The argument is supported by recent census data showing black voter participation in the U.S. exceeded white voter participation for the first time in history. Also, a recent November Pew poll found few reports of people of any race having trouble casting their vote. The high rate of black voting and absence of any reported bars to minority voters may be the basis for the high court ruling that Section 5 is no longer necessary. But the data can also be seen as evidence of the success of Section 5 in blocking efforts to stop minority voting.
Chief Justice John Roberts seemed to be making the case for ending Section 5 during oral arguments earlier this year when he cited 2004 Census data. Those numbers showed Mississippi, a southern state covered by Section 5, now has a better ratio of black to white voters than Massachusetts, a state not covered by the law. But that argument does not consider what might have happened in Mississippi without Section 5 protection for black voters.
Justice Antonin Scalia, also during oral arguments, appeared similarly opposed to retaining Section 5. He described the continued use of the “pre-clearance” provision of the Voting Rights Act as part of “a phenomenon that is called perpetuation of racial entitlement.” He explained that after a “society adopts racial entitlements, it is very difficult to get out of them through the normal political process.”
Justice Scalia’s “entitlement” comment took aim at Congress’ four votes since 1964 to extend the Voting Rights Act (VRA), including Section 5. The most recent renewal was in 2006. At that time the Senate voted 98-0 to reauthorize the VRA. In the House, with a Republican majority, the vote favoring extension was 390-33. Justice Scalia’s remarks suggested that the VRA got support in Congress because politicians feared a politically correct backlash of public opinion if they end the racial “entitlement” in Section 5.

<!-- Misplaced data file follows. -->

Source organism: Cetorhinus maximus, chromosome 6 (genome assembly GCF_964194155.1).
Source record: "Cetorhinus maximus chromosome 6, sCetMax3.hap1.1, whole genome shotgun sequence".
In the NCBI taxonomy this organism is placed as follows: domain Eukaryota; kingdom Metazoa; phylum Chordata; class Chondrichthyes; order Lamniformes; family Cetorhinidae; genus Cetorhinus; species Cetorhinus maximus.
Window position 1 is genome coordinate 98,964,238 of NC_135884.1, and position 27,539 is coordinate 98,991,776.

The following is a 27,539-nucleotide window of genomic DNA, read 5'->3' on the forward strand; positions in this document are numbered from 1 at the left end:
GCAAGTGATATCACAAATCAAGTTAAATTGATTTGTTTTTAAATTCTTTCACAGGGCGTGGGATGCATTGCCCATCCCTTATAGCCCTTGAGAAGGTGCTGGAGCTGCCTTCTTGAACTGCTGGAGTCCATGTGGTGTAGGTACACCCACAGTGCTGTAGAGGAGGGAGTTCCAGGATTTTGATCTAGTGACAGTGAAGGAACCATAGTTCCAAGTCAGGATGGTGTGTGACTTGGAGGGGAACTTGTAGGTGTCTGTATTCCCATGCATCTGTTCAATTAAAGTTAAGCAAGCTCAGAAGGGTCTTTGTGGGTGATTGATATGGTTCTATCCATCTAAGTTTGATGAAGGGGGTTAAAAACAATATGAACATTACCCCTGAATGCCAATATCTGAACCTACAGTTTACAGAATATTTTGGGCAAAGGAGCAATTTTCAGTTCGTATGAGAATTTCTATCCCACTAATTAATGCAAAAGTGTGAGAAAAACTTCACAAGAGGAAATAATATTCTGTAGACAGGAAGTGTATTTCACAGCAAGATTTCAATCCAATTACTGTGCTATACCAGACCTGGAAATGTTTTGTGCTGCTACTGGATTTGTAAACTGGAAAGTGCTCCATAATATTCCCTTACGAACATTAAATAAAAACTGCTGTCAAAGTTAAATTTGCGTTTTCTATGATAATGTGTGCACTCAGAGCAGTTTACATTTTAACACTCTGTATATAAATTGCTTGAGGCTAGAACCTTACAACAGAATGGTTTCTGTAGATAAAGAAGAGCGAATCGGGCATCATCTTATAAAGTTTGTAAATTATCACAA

With that perspective, Justice Scalia is turning away from the reality of systematic, on-going efforts by Republicans to depress minority voter turnout for their political benefit. In addition, the right to vote is not a racial entitlement. It is a right guaranteed by the Constitution.
Linda Greenhouse, a Supreme Court analyst writing for the New York Times’ website, said Justice Scalia’s argument that the VRA is now an “entitlement” is blind to the political nature of public opinion and representative government. “Justice Scalia,” she wrote, “that’s called democracy.”
And the U.S. Court of Appeals for the District of Columbia in upholding Section 5 in the Shelby County case agreed: “Congress’ judgment deserves judicial deference,” it stated.
The wise men and women on the Supreme Court have no way to know if overturning Section 5 will reverse nearly 50 years of progress in eliminating racist political schemes to limit the power of minority voters. But at a time of increasing racial politics in the nation, the high court will be placing a racially explosive bet if they eliminate Section 5.
Juan Williams is an author and political analyst for Fox News Channel.